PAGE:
It is March 13 and a fresh snow slows time as if to say, Let’s have some more winter before spring bursts upon us.
I could use a real time stop, to let me catch up with myself. Maybe that’s why time has been playing tricks on me. Like I was sure today is my grandson’s second birthday when it was actually yesterday. Fortunately his other grandma, back from Taiwan, was there to give him a little party. Big sister played Happy Birthday on her violin.
A while back I lost a whole week in my preparations for an upcoming Congo trip, during the height of the house transactions (see previous Pink Lady posts). I got behind on applying for my visa. Fortunately, the visa came through in record time. I was saved when the bureaucracy worked well for once, but I suffered several weeks of anxiety of varying intensity.
I told my friend and spiritual director as recently as two weeks ago that this whole moving business was still “fun.” (Did I really say that and was it really only two weeks ago? Is time playing tricks on me again?)
What I am experiencing now is a zigzag between anxiety and relief. Anxiety at all we have to do or the latest snag and relief when the snags untangle–until I remember again all we have to do and run into yet another snag, and then the cycle starts all over again.
What I’ve noticed is that the zigzag is not just a matter of circumstance but it comes from within myself. Sometimes I can handle everything with aplomb and sometimes I just can’t. I get on a short fuse with my husband or the grandkids, my “good” knee freezes up in rebellion, I am devastated by my own mistakes and inadequacies.
This is not just about piling a move on top of weekly out-of-town babysitting for a month, on top of planning a trip to Congo 10 days after the move, on top of having major responsibility for many of the logistics of the reason for that trip, the first workshop training adult literacy teachers for the Mennonite churches in Congo.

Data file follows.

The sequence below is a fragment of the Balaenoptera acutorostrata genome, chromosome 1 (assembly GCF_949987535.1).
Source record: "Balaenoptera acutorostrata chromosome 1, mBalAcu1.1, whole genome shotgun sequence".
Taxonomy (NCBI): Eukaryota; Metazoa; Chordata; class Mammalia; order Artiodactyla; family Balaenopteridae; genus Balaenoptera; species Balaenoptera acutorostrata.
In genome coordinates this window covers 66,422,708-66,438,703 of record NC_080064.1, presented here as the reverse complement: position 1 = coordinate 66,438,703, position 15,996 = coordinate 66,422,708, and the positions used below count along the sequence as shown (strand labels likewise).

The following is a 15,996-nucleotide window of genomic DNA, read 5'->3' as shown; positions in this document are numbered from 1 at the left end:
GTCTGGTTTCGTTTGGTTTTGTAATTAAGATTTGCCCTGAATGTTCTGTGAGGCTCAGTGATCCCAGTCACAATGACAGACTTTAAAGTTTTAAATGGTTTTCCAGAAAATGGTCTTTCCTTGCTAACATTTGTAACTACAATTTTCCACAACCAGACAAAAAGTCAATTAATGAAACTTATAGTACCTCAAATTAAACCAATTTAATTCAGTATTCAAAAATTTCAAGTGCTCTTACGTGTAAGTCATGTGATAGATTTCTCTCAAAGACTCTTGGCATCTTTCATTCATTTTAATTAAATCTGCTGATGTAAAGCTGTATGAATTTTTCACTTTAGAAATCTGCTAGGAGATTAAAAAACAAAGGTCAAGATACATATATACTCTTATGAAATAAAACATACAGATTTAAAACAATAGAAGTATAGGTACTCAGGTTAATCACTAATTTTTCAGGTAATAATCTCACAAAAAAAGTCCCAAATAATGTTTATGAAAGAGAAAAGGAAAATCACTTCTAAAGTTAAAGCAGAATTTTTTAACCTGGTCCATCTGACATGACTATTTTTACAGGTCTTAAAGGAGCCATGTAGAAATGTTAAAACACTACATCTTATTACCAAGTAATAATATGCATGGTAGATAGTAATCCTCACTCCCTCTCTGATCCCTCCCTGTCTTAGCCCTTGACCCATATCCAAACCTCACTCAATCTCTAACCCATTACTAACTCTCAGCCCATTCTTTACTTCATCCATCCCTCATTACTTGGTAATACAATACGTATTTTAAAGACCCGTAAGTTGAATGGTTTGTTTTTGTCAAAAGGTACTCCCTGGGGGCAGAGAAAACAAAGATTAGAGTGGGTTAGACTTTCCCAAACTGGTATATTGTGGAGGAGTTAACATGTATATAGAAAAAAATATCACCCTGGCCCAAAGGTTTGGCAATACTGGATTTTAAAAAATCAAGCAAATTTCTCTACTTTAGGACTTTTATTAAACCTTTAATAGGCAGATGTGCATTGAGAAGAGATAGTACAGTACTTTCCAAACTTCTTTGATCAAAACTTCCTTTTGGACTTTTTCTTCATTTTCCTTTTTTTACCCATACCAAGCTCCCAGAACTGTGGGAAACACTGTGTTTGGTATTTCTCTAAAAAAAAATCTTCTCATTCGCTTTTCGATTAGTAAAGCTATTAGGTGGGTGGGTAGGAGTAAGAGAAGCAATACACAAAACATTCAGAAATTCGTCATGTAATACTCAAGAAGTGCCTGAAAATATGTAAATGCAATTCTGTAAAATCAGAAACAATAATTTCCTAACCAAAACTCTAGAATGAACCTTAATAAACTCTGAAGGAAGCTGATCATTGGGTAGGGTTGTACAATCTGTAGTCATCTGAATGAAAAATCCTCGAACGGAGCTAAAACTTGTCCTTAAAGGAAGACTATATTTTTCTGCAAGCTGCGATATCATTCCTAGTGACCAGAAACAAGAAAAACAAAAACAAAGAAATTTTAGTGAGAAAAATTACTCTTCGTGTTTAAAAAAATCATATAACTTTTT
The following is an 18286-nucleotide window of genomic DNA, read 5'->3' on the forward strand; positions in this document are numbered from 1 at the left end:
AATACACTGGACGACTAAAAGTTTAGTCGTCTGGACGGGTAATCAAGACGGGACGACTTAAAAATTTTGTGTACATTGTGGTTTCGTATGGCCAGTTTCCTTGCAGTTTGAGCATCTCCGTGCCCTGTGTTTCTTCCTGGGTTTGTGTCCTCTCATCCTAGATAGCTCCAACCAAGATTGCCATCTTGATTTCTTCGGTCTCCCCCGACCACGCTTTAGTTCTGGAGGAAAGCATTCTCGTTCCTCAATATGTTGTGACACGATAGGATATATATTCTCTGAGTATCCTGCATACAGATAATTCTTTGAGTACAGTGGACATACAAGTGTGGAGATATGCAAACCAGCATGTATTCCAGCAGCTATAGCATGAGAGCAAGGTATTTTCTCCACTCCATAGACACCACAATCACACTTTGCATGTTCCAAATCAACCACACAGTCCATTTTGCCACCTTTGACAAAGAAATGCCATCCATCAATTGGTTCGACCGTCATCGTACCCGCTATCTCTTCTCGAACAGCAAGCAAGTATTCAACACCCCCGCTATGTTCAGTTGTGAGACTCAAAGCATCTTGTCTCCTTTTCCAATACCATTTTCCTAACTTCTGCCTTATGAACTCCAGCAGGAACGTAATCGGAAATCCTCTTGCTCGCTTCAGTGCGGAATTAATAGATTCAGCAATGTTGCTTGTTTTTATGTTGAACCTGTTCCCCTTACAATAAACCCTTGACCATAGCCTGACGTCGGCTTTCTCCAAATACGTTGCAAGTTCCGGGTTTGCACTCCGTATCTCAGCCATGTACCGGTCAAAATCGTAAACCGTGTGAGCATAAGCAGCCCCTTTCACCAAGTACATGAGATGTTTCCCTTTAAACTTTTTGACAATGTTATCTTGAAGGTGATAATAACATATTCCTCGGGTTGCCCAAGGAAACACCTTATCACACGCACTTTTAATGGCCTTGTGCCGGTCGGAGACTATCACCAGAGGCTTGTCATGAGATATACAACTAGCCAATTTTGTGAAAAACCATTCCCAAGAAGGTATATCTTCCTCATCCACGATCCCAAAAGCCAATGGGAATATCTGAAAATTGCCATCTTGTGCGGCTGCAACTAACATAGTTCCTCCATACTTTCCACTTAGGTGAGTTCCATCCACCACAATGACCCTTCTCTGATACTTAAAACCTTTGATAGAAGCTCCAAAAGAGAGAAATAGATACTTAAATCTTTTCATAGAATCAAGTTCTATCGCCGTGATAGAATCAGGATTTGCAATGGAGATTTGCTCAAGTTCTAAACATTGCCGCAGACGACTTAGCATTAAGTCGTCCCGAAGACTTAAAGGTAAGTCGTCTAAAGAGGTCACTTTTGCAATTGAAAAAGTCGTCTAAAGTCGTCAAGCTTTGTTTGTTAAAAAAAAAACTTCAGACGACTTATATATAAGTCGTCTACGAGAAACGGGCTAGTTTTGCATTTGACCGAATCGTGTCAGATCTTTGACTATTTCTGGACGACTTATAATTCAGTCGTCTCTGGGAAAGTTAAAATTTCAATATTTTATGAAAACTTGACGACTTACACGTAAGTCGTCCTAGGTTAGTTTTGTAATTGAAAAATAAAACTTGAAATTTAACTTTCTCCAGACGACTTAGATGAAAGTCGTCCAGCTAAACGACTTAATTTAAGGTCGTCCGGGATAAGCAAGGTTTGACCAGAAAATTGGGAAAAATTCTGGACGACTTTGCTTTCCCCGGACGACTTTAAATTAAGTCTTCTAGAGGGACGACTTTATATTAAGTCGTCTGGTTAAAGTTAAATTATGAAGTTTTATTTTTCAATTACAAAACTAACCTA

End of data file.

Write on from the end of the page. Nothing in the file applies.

Rather, what this compression of events (who knew our house would sell so fast and we’d have to move before my Congo trip?) has revealed is how fundamental that zigzag between anxiety (fear, frustration, spite) and relief (joy, compassion, gratitude) is in human experience generally.
In a Lenten online course I’m taking with Cynthia Bourgeault she describes this zigzag as between a higher state of being and a lower one: “When you’re in a higher state of Being — spacious, grounded, present — it’s easier to stay in touch with those loftier and more generous impulses: things like compassion, trust, forgiveness. It’s easier to ponder the great questions like ‘What am I here for?’ — or even to see, beneath the fragmented surface of things, a deeper order and presence. [emphasis added] When you’re in a lower state — negative or distracted — your perception of reality tends to get co-opted by mental scenarios, projections, cynicism, self-importance, urgency: all the small-self agendas.”
The thing to do is to notice the zigzag. There will be that painful state, she points out, in which you will see you are in the lower mode but you can’t do anything about it. But with patience you will find that something, or Someone, pulls you back to higher, or firmer, ground.
I observed that this morning when I reread an email I’d sent to a friend. I began with a complaint (Our call for help with the move didn’t get in the church announcement sheet!) but by the end I’d come round to gratitude and calm (Any support we get from our friends will be wonderful!).
Yesterday (the day I forgot was my grandson’s birthday) I knew my soul couldn’t take any more box packing. Instead, I began packing a suitcase for the trip, which is still 19 days away. As I went through my African glad rags and pulled out a wardrobe for the 10 days with my Congolese friends, hemmed, pressed, and folded, I found that elevated state of being.
Today I think I have the wherewithal to pack a few more boxes.